Karen Gibson claimed more than £5,000 in a year despite being perfectly able to walk.
The 49-year-old avoided jail and was sentenced to 180 hours of unpaid work despite admitting the scam.
Cupar Sheriff Court was told Gibson became entitled to one of the “highest rates” of Disability Living Allowance in January 2010 because of severe back and knee problems that made it impossible for her to walk for more than five minutes or 20 yards at a time.
Authorities were tipped off a little over a year later.
They were told she was “not as disabled as she made out” and had become a puppy walker with Guide Dogs for the Blind.
A covert surveillance operation was mounted and she was seen walking without aids. During the period she applied for and was found fit for, she worked as a dog walker with the charity but continued to claim benefits amounting to a total of £5,337.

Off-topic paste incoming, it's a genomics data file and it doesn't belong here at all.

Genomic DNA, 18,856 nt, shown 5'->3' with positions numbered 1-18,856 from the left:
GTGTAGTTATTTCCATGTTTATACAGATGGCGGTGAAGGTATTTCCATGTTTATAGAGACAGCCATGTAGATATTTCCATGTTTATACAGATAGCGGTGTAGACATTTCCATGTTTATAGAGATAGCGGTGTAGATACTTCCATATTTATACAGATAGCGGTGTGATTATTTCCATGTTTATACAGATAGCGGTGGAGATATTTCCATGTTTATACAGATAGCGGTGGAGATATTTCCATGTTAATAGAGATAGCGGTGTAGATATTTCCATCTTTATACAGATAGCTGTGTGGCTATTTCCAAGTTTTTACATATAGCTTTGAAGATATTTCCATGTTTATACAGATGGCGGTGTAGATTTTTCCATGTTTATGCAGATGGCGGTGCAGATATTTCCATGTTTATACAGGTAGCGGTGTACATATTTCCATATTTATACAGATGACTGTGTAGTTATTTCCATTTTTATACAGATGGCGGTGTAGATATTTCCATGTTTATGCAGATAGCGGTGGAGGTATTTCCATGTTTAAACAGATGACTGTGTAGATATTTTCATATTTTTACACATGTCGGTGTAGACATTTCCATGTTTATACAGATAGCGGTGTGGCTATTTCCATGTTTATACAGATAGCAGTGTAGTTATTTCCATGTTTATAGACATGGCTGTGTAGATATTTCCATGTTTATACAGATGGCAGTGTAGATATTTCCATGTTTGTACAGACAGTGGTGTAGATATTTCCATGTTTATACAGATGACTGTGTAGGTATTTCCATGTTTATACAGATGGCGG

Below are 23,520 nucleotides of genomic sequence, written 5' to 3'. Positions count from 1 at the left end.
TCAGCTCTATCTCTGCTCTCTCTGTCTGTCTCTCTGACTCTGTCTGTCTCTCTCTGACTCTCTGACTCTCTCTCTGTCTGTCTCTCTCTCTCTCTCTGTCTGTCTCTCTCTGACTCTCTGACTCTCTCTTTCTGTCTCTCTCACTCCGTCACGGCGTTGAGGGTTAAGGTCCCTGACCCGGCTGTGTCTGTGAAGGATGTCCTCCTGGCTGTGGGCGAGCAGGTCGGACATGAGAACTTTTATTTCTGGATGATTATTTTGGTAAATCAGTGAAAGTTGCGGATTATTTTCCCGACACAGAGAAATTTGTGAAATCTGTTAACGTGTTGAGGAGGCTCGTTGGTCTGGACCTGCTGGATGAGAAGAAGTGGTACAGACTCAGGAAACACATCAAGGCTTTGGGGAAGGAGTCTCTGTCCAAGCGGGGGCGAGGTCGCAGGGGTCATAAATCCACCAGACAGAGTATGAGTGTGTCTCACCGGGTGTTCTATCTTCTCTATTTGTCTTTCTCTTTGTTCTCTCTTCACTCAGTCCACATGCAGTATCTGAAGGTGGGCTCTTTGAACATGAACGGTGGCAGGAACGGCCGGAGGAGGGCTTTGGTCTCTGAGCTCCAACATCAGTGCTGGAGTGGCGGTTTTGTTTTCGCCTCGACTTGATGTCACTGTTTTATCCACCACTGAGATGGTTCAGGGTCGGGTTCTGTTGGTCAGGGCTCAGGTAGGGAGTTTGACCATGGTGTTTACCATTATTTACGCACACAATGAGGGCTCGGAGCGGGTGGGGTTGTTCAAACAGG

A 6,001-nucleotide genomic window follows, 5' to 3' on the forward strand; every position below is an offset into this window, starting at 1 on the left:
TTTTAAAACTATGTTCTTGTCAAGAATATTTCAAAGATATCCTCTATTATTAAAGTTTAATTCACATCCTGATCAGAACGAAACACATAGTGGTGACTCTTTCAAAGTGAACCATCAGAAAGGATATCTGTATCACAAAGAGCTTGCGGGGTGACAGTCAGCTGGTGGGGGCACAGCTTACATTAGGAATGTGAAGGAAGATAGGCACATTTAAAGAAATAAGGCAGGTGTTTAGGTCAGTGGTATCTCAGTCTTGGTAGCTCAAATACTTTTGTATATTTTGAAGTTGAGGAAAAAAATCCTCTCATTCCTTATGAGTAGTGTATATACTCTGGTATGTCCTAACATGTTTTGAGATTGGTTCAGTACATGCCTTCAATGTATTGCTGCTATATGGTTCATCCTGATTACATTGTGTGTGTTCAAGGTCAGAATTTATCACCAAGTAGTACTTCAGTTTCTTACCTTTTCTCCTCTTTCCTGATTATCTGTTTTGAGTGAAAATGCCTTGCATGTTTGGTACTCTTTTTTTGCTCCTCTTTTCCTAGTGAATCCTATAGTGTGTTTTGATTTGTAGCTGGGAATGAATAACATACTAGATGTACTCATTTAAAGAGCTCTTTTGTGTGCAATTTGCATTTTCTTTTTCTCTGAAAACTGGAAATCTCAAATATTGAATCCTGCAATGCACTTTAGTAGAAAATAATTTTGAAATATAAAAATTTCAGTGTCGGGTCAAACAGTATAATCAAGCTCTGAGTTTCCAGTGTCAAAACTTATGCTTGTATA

The court heard she was paying the cash back at a rate of £7-a-week, giving her almost 15 years to clear the debt.
Gibson, of Lamond View, St Andrews, pleaded guilty to claiming the money between August 19 2010 and September 6 2011 by failing to notify the Department for Work and Pensions and the Disability and Carers Service of a change of circumstances which she knew would affect her entitlement to Disability Living Allowance.
Gibson’s defence agent said this was because his client had received a change in medication which led to an improvement in her mobility and that her own GP had encouraged her to become a puppy-walker.
Sheriff Charles Macnair said: “Whilst accept your original claim, there came a time when you knew you didn’t need that level of allowance.”